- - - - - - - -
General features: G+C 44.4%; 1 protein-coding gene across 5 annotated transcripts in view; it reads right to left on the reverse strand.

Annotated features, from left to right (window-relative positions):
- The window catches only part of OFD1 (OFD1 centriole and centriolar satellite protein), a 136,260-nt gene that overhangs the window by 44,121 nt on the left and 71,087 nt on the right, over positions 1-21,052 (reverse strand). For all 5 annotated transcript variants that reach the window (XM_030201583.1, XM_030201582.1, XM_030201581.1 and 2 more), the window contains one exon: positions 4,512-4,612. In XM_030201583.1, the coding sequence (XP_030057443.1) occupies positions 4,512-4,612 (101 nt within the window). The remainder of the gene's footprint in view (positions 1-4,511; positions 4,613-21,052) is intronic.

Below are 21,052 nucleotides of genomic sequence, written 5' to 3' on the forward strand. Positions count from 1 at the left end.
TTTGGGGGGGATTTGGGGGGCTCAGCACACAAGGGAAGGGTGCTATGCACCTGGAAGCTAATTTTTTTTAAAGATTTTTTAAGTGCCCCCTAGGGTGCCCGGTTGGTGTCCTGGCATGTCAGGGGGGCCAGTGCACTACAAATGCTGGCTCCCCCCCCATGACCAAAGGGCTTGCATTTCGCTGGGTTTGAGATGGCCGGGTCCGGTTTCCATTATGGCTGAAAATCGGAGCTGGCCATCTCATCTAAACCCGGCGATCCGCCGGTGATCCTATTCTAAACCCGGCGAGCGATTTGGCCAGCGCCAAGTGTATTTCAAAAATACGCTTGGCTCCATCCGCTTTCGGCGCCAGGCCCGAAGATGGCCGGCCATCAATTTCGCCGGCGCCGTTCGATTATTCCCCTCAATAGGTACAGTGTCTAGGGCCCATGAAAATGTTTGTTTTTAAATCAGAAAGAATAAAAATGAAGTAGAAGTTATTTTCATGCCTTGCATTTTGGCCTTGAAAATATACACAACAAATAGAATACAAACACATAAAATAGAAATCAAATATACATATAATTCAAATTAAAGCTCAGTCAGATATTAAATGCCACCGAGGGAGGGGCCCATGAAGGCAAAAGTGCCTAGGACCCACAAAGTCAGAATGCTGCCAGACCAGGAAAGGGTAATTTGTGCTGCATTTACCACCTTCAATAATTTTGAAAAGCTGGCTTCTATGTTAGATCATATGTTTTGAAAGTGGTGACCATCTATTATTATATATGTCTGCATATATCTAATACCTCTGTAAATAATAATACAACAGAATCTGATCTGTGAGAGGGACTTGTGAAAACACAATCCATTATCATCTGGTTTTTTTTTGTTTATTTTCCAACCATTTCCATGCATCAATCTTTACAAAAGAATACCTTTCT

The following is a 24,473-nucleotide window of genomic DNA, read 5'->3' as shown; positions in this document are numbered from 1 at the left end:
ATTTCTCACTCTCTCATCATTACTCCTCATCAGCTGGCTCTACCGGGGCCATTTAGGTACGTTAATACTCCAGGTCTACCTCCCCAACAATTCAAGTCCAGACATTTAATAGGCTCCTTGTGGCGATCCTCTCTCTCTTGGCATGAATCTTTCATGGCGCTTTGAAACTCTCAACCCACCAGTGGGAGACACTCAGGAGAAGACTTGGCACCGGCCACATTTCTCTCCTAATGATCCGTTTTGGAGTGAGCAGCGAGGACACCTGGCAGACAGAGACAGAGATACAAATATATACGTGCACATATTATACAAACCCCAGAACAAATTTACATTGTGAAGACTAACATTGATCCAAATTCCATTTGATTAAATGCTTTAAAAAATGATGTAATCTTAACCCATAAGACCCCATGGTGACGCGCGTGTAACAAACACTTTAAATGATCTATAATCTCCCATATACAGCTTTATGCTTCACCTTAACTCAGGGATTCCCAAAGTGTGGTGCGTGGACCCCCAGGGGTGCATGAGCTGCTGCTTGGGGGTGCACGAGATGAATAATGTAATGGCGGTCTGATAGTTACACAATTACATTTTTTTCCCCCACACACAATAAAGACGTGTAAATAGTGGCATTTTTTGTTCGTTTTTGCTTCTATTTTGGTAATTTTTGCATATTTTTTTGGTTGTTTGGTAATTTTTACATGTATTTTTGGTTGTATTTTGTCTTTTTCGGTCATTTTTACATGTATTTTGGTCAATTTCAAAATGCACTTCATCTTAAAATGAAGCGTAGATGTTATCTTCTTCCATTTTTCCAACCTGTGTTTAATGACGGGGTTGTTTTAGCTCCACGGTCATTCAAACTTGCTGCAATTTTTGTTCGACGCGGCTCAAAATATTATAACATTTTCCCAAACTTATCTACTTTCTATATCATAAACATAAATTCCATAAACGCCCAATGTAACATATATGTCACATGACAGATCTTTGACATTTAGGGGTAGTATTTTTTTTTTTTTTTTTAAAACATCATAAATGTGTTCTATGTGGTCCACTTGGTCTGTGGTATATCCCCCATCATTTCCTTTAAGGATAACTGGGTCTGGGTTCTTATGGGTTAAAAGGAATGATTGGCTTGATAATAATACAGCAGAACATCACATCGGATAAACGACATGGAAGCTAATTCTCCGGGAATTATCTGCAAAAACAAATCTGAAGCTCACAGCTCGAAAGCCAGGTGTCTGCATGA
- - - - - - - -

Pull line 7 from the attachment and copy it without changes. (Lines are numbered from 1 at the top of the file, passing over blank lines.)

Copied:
ATTTCTCACTCTCTCATCATTACTCCTCATCAGCTGGCTCTACCGGGGCCATTTAGGTACGTTAATACTCCAGGTCTACCTCCCCAACAATTCAAGTCCAGACATTTAATAGGCTCCTTGTGGCGATCCTCTCTCTCTTGGCATGAATCTTTCATGGCGCTTTGAAACTCTCAACCCACCAGTGGGAGACACTCAGGAGAAGACTTGGCACCGGCCACATTTCTCTCCTAATGATCCGTTTTGGAGTGAGCAGCGAGGACACCTGGCAGACAGAGACAGAGATACAAATATATACGTGCACATATTATACAAACCCCAGAACAAATTTACATTGTGAAGACTAACATTGATCCAAATTCCATTTGATTAAATGCTTTAAAAAATGATGTAATCTTAACCCATAAGACCCCATGGTGACGCGCGTGTAACAAACACTTTAAATGATCTATAATCTCCCATATACAGCTTTATGCTTCACCTTAACTCAGGGATTCCCAAAGTGTGGTGCGTGGACCCCCAGGGGTGCATGAGCTGCTGCTTGGGGGTGCACGAGATGAATAATGTAATGGCGGTCTGATAGTTACACAATTACATTTTTTTCCCCCACACACAATAAAGACGTGTAAATAGTGGCATTTTTTGTTCGTTTTTGCTTCTATTTTGGTAATTTTTGCATATTTTTTTGGTTGTTTGGTAATTTTTACATGTATTTTTGGTTGTATTTTGTCTTTTTCGGTCATTTTTACATGTATTTTGGTCAATTTCAAAATGCACTTCATCTTAAAATGAAGCGTAGATGTTATCTTCTTCCATTTTTCCAACCTGTGTTTAATGACGGGGTTGTTTTAGCTCCACGGTCATTCAAACTTGCTGCAATTTTTGTTCGACGCGGCTCAAAATATTATAACATTTTCCCAAACTTATCTACTTTCTATATCATAAACATAAATTCCATAAACGCCCAATGTAACATATATGTCACATGACAGATCTTTGACATTTAGGGGTAGTATTTTTTTTTTTTTTTTTAAAACATCATAAATGTGTTCTATGTGGTCCACTTGGTCTGTGGTATATCCCCCATCATTTCCTTTAAGGATAACTGGGTCTGGGTTCTTATGGGTTAAAAGGAATGATTGGCTTGATAATAATACAGCAGAACATCACATCGGATAAACGACATGGAAGCTAATTCTCCGGGAATTATCTGCAAAAACAAATCTGAAGCTCACAGCTCGAAAGCCAGGTGTCTGCATGA